In 1837, Charles Darwin sketched a stick-figure tree in a page of Notebook B, one of many private notebooks in which he worked out the details of a new theory he was developing. The tree had spindly branches and a single root labeled with the number "1."
Scrawled at the top of the page, in Darwin's cursive handwriting, are the words "I think."
Notebook B will be one of many items on display in "Darwin," a new exhibit opening on Nov. 19 at the American Museum of Natural History (AMNH) in New York.
"Darwin" will be the most comprehensive exhibit ever mounted on the British naturalist, whose ideas transformed biology and sparked a religious debate that is playing out in courtrooms, statehouses and school board meetings across the United States.
From Beagle to Down House
The exhibit begins with Darwin's voyage upon the H.M.S. Beagle, the ship that carried him to the Galapagos and South America. On display will be a mini-menagerie of animals seen by Darwin during his voyage, including two live Galapagos tortoises, a five-foot long green Iguana and six horned toads.
The exhibit then turns to the Down House, a small farmhouse on the outskirts of London where the naturalist spent the last 40 years of his life. The exhibit includes a faithful reconstruction of the study where Darwin churned out more than 7,500 letters and wrote "The Origins of Species," the book in which he described his theory of natural selection.
The exhibit will also contain a section devoted to Darwin's daughter, Anne, who died at age 10 after an illness. Darwin buried his religious faith when he buried Anne, and he was an agnostic when he died in 1882.
Films and interactive displays will be on hand to help illustrate the importance of Darwin's theory in modern biology and to show how scientists rely on evolution in everything from decoding the human genome to understanding diseases like HIV/AIDS and avian bird flu.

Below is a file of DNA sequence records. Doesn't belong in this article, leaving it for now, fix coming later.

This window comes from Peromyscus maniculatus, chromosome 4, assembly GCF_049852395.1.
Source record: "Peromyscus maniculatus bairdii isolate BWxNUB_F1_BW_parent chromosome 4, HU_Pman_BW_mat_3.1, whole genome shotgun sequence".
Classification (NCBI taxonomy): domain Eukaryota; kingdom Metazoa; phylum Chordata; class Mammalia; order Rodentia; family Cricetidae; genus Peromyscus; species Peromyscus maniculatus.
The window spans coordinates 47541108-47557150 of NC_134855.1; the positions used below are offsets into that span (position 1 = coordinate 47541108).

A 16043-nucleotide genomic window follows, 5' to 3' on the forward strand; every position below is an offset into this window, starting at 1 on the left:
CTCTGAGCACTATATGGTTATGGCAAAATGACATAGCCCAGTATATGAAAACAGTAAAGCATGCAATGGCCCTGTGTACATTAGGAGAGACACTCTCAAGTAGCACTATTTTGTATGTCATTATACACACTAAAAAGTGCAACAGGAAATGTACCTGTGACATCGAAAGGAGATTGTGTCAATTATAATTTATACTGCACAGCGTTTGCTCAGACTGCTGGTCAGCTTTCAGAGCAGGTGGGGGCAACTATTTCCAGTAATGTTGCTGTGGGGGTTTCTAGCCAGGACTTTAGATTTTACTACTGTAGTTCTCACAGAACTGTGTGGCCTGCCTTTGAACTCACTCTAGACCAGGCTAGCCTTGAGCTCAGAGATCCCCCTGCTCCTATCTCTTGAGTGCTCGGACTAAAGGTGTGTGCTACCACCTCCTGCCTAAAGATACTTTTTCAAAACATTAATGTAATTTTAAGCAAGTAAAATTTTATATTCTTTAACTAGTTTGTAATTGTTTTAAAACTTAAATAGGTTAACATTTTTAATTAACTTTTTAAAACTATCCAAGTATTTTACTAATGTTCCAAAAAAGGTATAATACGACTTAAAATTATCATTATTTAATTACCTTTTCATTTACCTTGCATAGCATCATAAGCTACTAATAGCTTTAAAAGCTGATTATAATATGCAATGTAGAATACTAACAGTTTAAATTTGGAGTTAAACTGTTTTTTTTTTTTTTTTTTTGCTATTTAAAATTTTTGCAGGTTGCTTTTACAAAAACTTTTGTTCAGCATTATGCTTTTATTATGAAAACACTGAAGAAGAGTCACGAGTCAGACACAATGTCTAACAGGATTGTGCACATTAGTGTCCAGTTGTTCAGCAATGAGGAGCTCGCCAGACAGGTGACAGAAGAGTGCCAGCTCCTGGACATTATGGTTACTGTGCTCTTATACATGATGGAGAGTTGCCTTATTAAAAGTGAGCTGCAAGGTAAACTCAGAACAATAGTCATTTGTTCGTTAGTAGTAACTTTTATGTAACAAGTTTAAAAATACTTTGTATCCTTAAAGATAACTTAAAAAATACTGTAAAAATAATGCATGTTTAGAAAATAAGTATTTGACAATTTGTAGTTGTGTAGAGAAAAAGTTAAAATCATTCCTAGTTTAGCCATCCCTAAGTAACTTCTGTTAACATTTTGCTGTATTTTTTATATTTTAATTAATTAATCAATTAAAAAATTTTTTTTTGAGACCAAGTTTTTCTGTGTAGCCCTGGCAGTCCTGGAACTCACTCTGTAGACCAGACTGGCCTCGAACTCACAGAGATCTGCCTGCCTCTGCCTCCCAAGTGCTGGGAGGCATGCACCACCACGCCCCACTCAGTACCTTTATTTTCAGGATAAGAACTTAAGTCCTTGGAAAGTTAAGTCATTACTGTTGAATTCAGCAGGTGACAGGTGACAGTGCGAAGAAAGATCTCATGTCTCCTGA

More than 400 artifacts, specimens and documents once belonging to Darwin will be displayed, including a magnifying glass that he used to examine fossil specimens.
"It shows that you can come to great discoveries in science with very simple tools and just very keen powers of observations and passions for nature," said Michael Novacek, the senior vice president and provost for the museum.
The exhibit opens at a time when the country is once again embroiled in a debate over evolution and its place in public education.
Last week, the Kansas Board of Education voted to allow supernatural explanations in public schools, paving the way for creationist ideas like intelligent design, also known as ID, to be taught in science classrooms.
ID proponents argue that life is too complex to have evolved. Instead, they believe that life was designed by a supernatural being or entity. Many scientists have spoken out against ID, calling it cloaked creationism and saying it has no place in a science class.
Earlier this month, arguments ended in a highly publicized Pennsylvania trial over whether a school district has the right to teach ID in public schools. And also in Pennsylvania, residents in the town of Dover recently voted to replace school board members who support ID with members who support evolution. And this week, the state school board of Alabama voted to continue describing evolution as a "controversial" theory, though mainstream scientists say there is no controversy at all.
With "Darwin," the American Museum of Natural History is coming down squarely on the side of science and evolution. The exhibit presents ID not as the scientific theory that it claims to be, but as just another form of creationism.
"Anything that calls upon a special designer that we can't observe takes us outside the realm of science," Novacek told LiveScience.
ID doesn't qualify as an alternative scientific explanation to evolution, Novacek said. "A theory can't only criticize another theory, it has to offer something in its place. What [ID] offers in place of evolution is not science because it calls on a creator."
Museum staff are prepared to address challenges to the exhibit and to answer questions about evolution.
"We suspect and certainly anticipate a variety of reactions," Novacek said. "We've had that before and we certainly welcome people to the show. We don't want to discriminate or prevent people from coming."
At the same time, the museum has an important role in science education and part of its mandate is to educate the public about what is and what is not proper science, Novacek said.
"Our intention is not to try to convert or violate the beliefs of different people's position," Novacek said. "We might at least clarify some of their uncertainty with information and insight about a fascinating person and his great discovery."
"Darwin" was conceived three years ago and is part of the museum's series on famous thinkers, explorers and scientists. Past exhibits have featured Leonardo da Vinci, Ernest Shackleton and Albert Einstein.
The exhibit will run from Nov. 19 to May 29, after which it will embark on an international museum tour that includes stops in Boston, Chicago, Toronto and London.